"You tell me," he said simply.
That earned him a frown and a glare; sometimes Sherlock liked to deceive himself, but he wasn't getting away with it this time. John saw the flash of uncertainty that shifted across his friend's face and he waited. Sherlock had to admit that there was something wrong or they would never get beyond square one.
"I am exhibiting signs of some form of mental aberration," Sherlock finally said after they had been engaged in a staring contest for nearly a minute.
John sat forward in his chair and he knew he was getting somewhere. Sherlock was one big mental aberration in the scheme of things, but they both knew they weren't talking about Sherlock's usual issues.
"And if I am going to help you I needed to know what it could be," he said, making sure that Sherlock could read everything in his eyes, "so I asked Mycroft. You have dissociative amnesia brought on by PTSD and probably some of it is post-traumatic amnesia as well; we're more alike than we realised."
Sherlock's face took on that blank expression John knew meant his friend was processing that information. He was well aware that deducing something yourself and being told something were often different things and although probably less different for Sherlock, given his complete faith in his own abilities, it was still not the same.
"I have no memory of anything in my life which could be considered that traumatic," Sherlock eventually said, "or anything that would hint I am repressing such an event."
"Which is the point," John replied, since they both knew it. "Being you, you have undoubtedly done a better job of rearranging your mind to wipe everything away."
Only a mind as complex and sometimes inexplicable as Sherlock's could have done such a thorough job on his own memory. Mycroft had explained many things and John knew they were in for one hell of a ride.
"What have I forgotten?" Sherlock all but demanded in a sudden flurry of motion.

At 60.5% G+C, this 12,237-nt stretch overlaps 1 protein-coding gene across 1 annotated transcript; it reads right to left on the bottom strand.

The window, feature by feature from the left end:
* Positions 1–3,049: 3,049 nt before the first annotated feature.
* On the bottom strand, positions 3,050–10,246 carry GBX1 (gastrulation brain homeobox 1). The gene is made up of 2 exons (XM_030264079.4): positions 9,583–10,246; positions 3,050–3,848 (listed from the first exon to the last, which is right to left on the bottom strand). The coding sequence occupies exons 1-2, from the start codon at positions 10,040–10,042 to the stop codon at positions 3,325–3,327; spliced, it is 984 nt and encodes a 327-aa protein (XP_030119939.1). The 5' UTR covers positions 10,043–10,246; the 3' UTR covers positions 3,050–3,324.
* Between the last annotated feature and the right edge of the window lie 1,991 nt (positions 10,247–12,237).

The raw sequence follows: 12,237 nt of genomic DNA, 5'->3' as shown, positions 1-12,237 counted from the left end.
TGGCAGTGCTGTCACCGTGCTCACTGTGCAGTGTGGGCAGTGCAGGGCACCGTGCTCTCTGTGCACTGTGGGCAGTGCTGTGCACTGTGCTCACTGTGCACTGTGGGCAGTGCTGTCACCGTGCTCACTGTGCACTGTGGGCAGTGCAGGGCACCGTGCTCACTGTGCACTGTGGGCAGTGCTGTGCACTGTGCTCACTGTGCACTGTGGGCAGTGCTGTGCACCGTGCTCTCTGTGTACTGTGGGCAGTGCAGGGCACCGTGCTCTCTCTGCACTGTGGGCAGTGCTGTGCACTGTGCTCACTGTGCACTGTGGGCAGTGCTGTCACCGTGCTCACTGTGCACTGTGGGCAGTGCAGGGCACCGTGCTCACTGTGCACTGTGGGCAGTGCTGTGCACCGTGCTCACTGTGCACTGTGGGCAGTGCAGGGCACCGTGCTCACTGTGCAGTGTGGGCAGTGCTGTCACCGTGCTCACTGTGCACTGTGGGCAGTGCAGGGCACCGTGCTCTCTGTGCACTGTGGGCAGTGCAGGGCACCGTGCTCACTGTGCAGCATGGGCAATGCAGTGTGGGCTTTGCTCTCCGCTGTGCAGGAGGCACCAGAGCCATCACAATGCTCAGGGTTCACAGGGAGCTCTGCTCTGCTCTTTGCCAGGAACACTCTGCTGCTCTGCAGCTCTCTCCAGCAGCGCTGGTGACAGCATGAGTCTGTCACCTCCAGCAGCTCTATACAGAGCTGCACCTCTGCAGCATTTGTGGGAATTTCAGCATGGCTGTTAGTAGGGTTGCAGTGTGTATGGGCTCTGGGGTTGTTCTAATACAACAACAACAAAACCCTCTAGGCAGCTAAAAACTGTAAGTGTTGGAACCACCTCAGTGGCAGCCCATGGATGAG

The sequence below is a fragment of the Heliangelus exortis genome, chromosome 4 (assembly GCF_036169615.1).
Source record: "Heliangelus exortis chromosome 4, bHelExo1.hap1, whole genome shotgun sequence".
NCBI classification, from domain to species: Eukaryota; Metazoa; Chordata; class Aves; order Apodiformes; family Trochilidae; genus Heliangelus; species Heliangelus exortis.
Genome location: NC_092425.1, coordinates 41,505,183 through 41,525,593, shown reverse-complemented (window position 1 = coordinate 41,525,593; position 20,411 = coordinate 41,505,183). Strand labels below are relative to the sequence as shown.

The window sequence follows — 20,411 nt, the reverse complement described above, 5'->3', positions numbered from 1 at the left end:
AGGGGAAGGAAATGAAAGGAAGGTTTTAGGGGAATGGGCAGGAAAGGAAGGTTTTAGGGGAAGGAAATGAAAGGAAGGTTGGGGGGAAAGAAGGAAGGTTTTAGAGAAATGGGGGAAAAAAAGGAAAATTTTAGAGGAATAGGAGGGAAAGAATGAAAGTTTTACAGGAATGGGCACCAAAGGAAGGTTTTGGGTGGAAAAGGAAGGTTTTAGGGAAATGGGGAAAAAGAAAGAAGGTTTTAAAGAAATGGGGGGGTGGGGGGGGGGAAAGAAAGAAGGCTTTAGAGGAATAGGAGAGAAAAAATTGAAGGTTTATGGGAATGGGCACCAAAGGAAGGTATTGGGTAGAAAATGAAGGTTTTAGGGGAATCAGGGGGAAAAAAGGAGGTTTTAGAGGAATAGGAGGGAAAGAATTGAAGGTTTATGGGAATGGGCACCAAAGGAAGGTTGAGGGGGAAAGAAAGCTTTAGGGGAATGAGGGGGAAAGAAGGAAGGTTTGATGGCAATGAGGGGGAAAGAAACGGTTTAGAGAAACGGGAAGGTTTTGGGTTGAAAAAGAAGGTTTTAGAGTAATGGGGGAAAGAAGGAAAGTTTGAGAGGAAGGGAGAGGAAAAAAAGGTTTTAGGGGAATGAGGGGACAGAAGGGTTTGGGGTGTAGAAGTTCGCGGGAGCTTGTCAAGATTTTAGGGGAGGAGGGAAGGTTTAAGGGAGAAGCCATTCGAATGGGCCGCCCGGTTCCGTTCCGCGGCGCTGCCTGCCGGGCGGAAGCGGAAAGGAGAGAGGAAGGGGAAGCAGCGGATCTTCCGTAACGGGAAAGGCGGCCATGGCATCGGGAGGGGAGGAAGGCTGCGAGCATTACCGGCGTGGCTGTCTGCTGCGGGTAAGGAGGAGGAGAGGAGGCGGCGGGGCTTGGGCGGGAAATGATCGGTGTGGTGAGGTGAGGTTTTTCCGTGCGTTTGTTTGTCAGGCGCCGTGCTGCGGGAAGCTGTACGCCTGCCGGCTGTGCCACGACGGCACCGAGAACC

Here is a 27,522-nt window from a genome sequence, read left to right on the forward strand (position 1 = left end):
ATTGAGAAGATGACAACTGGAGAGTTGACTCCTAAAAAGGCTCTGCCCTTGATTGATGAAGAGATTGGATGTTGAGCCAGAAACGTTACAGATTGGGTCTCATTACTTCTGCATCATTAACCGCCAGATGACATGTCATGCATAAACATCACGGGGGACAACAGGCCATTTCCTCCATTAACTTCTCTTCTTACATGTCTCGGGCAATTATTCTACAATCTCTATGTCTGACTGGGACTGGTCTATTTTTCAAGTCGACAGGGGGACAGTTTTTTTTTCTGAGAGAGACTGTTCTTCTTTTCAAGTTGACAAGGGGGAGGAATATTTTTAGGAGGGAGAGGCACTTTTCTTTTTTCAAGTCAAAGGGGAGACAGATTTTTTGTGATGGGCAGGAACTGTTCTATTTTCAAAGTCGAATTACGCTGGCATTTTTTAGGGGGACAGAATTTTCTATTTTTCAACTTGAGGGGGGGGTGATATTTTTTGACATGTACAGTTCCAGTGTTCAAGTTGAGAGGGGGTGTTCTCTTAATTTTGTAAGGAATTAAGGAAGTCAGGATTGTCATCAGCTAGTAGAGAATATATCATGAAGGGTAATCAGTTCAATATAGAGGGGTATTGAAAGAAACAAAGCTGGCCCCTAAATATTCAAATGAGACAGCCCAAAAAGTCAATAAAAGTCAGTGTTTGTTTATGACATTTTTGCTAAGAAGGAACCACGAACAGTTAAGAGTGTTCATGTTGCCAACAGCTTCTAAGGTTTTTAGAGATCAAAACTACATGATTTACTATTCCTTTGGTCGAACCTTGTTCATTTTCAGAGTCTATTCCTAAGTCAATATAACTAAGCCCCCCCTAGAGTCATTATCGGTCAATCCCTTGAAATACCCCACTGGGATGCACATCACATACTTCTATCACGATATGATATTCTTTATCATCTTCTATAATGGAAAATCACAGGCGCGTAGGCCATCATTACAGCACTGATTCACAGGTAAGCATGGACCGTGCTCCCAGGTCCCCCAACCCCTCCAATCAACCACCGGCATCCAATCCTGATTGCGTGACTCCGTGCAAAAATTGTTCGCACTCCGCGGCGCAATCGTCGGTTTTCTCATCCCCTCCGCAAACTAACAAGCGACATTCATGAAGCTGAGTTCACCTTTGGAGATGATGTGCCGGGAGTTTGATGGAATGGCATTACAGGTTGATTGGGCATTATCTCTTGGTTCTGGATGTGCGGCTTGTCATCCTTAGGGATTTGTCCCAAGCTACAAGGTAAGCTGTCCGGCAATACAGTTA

If he had not become used to it, John might have felt intimidated as his friend was suddenly looming over him.
"A lot," was all he replied; he was not about to put things into his friend's head, "but I'm not telling you what. You need to remember or not remember on your own and I'm going to be there for you at every step of the way."
Very little frightened Sherlock, he always seemed to be above such simple human emotion, but John saw a flicker of it then. It seemed the only thing that could really get to the genius was the suspicion he was not completely in control of his own mind.
"I do not understand this," Sherlock admitted eventually and seemed just a little lost
From Sherlock that was huge; John had heard his friend admit he did not understand certain things about human interaction, but this was about himself and Sherlock tended to be very clear on his own motivations.
"No one really does," John said and gently placed a hand on Sherlock's arm, "but if anyone has half a chance it's you. The last case triggered something and you're starting to remember, so what we have to do is make sure you're prepared to deal with it."
Sherlock's eyes were on John's hand where it was still resting gently on Sherlock's arm, but he did not move it away. There was self-examination going on in that genius brain, he could tell.
"Not just the case," Sherlock said eventually and looked back into his eyes.